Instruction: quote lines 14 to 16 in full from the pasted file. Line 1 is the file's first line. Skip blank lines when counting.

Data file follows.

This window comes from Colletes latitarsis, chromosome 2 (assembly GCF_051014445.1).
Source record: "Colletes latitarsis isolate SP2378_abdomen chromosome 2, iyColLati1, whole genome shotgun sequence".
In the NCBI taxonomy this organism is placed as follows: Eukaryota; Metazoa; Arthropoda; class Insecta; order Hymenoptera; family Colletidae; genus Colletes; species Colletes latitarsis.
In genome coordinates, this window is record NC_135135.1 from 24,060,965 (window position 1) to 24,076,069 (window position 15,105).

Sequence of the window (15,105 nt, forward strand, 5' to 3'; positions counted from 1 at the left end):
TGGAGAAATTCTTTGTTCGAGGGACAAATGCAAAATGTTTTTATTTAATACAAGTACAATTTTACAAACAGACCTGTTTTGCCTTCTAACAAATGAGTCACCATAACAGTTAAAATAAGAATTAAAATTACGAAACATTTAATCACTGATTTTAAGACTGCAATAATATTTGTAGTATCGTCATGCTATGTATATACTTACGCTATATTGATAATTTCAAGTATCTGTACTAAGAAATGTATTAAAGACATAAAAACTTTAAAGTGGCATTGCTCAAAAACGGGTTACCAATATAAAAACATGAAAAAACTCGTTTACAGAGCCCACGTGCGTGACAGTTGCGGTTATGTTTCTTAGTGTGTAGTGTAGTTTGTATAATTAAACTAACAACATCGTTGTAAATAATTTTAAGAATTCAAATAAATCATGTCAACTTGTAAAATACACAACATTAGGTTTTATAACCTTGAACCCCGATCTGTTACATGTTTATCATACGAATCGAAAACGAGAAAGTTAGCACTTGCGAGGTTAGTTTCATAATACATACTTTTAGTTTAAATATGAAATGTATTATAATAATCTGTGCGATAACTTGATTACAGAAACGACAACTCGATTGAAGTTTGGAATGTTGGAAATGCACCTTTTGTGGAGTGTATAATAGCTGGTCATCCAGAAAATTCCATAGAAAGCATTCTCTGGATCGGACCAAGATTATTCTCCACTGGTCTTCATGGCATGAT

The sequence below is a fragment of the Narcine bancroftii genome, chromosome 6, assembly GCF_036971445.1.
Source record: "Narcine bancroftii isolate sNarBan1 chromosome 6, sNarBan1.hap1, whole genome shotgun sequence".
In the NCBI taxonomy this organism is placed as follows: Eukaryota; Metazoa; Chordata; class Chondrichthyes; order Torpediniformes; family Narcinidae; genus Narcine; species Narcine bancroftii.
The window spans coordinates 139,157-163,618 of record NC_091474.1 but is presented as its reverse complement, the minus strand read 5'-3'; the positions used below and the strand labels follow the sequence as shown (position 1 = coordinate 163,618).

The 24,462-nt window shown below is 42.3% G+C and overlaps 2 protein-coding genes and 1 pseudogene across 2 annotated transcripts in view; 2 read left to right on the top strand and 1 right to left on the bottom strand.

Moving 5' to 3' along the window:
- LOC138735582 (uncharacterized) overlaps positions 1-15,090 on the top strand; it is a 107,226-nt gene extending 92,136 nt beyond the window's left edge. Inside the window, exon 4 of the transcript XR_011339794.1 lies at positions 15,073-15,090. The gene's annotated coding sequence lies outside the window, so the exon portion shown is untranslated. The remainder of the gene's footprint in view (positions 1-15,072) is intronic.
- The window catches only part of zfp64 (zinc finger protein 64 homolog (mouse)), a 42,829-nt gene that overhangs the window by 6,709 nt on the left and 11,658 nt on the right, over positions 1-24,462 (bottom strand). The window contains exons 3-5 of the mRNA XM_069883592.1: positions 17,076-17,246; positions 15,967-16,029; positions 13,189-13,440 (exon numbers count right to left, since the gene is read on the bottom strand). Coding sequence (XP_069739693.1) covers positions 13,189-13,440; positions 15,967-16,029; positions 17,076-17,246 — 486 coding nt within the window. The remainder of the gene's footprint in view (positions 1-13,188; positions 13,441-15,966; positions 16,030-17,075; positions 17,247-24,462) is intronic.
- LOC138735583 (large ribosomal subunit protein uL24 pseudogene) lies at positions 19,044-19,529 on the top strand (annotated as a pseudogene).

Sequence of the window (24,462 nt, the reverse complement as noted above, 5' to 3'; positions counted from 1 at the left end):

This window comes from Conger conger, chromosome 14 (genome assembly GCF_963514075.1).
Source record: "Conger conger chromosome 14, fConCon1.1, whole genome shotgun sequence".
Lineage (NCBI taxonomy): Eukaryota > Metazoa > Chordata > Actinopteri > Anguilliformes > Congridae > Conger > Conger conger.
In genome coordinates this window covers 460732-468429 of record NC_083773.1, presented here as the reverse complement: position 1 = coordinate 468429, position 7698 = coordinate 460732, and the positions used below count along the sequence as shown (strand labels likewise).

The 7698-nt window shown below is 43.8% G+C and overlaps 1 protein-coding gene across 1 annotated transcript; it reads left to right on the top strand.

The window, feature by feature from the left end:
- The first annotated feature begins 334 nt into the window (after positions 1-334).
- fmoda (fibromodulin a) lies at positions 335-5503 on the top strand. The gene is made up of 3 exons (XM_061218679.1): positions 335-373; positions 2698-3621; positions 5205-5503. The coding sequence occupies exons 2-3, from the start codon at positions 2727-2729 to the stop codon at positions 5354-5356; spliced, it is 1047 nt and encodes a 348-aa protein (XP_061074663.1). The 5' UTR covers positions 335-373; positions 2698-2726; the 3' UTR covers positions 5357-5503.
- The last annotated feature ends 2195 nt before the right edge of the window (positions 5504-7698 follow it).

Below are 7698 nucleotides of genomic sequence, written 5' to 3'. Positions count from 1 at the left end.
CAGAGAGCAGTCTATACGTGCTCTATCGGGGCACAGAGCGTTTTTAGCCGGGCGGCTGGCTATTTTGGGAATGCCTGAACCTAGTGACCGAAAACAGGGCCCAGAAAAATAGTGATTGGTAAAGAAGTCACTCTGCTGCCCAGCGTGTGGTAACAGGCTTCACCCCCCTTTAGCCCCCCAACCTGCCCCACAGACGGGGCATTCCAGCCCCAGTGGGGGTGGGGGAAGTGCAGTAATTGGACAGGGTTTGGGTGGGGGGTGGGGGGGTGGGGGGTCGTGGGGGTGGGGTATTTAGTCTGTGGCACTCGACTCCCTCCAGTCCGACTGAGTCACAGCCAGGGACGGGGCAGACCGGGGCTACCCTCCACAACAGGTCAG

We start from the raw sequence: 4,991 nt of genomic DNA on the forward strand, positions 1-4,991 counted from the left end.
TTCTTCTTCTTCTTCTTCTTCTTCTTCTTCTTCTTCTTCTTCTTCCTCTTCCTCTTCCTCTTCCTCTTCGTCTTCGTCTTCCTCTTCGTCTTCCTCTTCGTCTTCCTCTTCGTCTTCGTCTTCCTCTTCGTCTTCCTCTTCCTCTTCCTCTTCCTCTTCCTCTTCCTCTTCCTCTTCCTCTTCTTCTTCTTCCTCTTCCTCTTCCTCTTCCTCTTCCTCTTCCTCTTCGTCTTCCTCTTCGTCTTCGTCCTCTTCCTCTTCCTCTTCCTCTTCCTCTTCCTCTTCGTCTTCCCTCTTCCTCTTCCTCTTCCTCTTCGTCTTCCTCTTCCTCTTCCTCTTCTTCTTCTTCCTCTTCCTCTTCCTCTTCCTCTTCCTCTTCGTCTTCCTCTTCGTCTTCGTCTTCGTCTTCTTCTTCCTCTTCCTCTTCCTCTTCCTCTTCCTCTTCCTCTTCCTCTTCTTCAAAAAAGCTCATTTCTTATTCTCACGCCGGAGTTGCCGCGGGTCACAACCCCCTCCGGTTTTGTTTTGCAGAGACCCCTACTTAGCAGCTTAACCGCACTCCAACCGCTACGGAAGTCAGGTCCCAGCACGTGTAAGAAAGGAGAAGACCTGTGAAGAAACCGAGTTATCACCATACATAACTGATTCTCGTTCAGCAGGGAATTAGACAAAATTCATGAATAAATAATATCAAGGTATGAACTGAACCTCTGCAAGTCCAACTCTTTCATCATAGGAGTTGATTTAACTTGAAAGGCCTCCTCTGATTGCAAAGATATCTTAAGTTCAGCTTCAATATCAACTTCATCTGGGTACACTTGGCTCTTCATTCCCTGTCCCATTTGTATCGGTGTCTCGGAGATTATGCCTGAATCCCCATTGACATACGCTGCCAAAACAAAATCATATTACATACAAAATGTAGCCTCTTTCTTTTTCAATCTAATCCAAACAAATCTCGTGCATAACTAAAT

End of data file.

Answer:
- The window catches only part of zfp64 (zinc finger protein 64 homolog (mouse)), a 42,829-nt gene that overhangs the window by 6,709 nt on the left and 11,658 nt on the right, over positions 1-24,462 (bottom strand). The window contains exons 3-5 of the mRNA XM_069883592.1: positions 17,076-17,246; positions 15,967-16,029; positions 13,189-13,440 (exon numbers count right to left, since the gene is read on the bottom strand). Coding sequence (XP_069739693.1) covers positions 13,189-13,440; positions 15,967-16,029; positions 17,076-17,246 — 486 coding nt within the window. The remainder of the gene's footprint in view (positions 1-13,188; positions 13,441-15,966; positions 16,030-17,075; positions 17,247-24,462) is intronic.
- LOC138735583 (large ribosomal subunit protein uL24 pseudogene) lies at positions 19,044-19,529 on the top strand (annotated as a pseudogene).

Sequence of the window (24,462 nt, the reverse complement as noted above, 5' to 3'; positions counted from 1 at the left end):